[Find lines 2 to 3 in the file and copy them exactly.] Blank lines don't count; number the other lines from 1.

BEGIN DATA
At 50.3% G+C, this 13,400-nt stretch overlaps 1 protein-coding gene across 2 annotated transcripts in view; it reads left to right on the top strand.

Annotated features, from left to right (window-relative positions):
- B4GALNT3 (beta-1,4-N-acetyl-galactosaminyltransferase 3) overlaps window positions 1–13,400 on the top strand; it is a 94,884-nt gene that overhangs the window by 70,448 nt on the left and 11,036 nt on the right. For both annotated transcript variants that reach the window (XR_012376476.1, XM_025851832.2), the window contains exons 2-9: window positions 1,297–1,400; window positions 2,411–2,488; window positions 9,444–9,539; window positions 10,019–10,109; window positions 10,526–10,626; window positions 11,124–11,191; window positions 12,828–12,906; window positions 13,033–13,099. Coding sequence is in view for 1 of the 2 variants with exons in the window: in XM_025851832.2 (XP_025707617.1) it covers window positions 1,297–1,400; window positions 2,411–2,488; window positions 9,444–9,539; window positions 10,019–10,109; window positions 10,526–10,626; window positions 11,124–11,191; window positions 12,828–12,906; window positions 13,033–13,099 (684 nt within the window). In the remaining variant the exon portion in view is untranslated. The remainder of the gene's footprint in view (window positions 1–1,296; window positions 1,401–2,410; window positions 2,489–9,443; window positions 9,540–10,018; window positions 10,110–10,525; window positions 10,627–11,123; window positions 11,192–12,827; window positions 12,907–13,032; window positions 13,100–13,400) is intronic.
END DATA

Annotated features, from left to right (window-relative positions):
- B4GALNT3 (beta-1,4-N-acetyl-galactosaminyltransferase 3) overlaps window positions 1–13,400 on the top strand; it is a 94,884-nt gene that overhangs the window by 70,448 nt on the left and 11,036 nt on the right. For both annotated transcript variants that reach the window (XR_012376476.1, XM_025851832.2), the window contains exons 2-9: window positions 1,297–1,400; window positions 2,411–2,488; window positions 9,444–9,539; window positions 10,019–10,109; window positions 10,526–10,626; window positions 11,124–11,191; window positions 12,828–12,906; window positions 13,033–13,099. Coding sequence is in view for 1 of the 2 variants with exons in the window: in XM_025851832.2 (XP_025707617.1) it covers window positions 1,297–1,400; window positions 2,411–2,488; window positions 9,444–9,539; window positions 10,019–10,109; window positions 10,526–10,626; window positions 11,124–11,191; window positions 12,828–12,906; window positions 13,033–13,099 (684 nt within the window). In the remaining variant the exon portion in view is untranslated. The remainder of the gene's footprint in view (window positions 1–1,296; window positions 1,401–2,410; window positions 2,489–9,443; window positions 9,540–10,018; window positions 10,110–10,525; window positions 10,627–11,123; window positions 11,192–12,827; window positions 12,907–13,032; window positions 13,100–13,400) is intronic.